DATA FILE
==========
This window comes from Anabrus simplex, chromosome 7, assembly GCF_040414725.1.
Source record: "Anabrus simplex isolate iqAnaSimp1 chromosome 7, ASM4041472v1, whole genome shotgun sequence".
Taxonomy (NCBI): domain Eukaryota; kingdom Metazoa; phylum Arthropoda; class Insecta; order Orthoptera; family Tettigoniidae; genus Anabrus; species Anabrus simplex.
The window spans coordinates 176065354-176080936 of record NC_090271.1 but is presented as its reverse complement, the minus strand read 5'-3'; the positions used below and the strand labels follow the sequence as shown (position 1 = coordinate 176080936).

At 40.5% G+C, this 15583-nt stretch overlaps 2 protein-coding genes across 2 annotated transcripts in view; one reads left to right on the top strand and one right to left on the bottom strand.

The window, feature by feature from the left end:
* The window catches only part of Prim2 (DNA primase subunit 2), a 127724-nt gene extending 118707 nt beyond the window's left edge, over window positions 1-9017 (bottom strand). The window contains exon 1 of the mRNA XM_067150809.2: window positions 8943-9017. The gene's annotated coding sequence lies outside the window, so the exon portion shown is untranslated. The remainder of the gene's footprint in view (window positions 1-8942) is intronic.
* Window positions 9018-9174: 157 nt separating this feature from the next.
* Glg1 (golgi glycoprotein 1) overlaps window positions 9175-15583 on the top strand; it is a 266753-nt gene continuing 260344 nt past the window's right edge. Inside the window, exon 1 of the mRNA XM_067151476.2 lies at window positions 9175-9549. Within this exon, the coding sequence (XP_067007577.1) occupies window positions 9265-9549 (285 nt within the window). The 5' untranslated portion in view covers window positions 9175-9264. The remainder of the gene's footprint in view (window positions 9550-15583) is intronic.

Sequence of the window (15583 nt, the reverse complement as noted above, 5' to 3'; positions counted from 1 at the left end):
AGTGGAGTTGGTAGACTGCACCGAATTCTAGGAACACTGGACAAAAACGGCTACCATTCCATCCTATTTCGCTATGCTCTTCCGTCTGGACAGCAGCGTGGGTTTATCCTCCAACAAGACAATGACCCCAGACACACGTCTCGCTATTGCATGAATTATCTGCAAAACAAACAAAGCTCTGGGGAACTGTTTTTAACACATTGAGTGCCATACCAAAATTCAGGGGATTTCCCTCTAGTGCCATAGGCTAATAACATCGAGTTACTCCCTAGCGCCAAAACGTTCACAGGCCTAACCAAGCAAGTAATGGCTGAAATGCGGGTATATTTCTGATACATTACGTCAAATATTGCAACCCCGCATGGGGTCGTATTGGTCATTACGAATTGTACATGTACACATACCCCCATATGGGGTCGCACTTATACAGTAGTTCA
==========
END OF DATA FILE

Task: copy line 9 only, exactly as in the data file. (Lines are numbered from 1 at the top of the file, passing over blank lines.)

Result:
* Glg1 (golgi glycoprotein 1) overlaps window positions 9175-15583 on the top strand; it is a 266753-nt gene continuing 260344 nt past the window's right edge. Inside the window, exon 1 of the mRNA XM_067151476.2 lies at window positions 9175-9549. Within this exon, the coding sequence (XP_067007577.1) occupies window positions 9265-9549 (285 nt within the window). The 5' untranslated portion in view covers window positions 9175-9264. The remainder of the gene's footprint in view (window positions 9550-15583) is intronic.